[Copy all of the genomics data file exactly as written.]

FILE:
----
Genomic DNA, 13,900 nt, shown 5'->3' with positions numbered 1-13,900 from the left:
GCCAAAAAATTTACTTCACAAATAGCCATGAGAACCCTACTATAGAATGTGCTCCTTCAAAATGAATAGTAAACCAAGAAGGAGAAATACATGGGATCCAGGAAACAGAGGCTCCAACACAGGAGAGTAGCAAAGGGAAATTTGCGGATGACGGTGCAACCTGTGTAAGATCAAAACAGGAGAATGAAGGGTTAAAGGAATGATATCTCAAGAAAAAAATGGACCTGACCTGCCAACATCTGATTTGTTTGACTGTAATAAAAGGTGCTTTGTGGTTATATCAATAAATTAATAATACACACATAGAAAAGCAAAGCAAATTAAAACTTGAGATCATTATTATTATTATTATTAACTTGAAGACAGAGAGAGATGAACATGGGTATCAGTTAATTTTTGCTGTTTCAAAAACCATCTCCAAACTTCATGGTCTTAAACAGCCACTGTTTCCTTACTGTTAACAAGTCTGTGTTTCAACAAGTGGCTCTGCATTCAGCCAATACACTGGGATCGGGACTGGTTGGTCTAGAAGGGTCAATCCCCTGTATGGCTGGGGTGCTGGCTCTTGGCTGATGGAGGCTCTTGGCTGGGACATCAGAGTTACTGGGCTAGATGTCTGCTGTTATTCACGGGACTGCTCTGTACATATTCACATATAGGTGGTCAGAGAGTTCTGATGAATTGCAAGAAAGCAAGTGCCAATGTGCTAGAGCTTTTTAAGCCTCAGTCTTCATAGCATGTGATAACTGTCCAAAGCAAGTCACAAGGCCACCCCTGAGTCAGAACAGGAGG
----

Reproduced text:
Genomic DNA, 13,900 nt, shown 5'->3' with positions numbered 1-13,900 from the left:
GCCAAAAAATTTACTTCACAAATAGCCATGAGAACCCTACTATAGAATGTGCTCCTTCAAAATGAATAGTAAACCAAGAAGGAGAAATACATGGGATCCAGGAAACAGAGGCTCCAACACAGGAGAGTAGCAAAGGGAAATTTGCGGATGACGGTGCAACCTGTGTAAGATCAAAACAGGAGAATGAAGGGTTAAAGGAATGATATCTCAAGAAAAAAATGGACCTGACCTGCCAACATCTGATTTGTTTGACTGTAATAAAAGGTGCTTTGTGGTTATATCAATAAATTAATAATACACACATAGAAAAGCAAAGCAAATTAAAACTTGAGATCATTATTATTATTATTATTAACTTGAAGACAGAGAGAGATGAACATGGGTATCAGTTAATTTTTGCTGTTTCAAAAACCATCTCCAAACTTCATGGTCTTAAACAGCCACTGTTTCCTTACTGTTAACAAGTCTGTGTTTCAACAAGTGGCTCTGCATTCAGCCAATACACTGGGATCGGGACTGGTTGGTCTAGAAGGGTCAATCCCCTGTATGGCTGGGGTGCTGGCTCTTGGCTGATGGAGGCTCTTGGCTGGGACATCAGAGTTACTGGGCTAGATGTCTGCTGTTATTCACGGGACTGCTCTGTACATATTCACATATAGGTGGTCAGAGAGTTCTGATGAATTGCAAGAAAGCAAGTGCCAATGTGCTAGAGCTTTTTAAGCCTCAGTCTTCATAGCATGTGATAACTGTCCAAAGCAAGTCACAAGGCCACCCCTGAGTCAGAACAGGAGG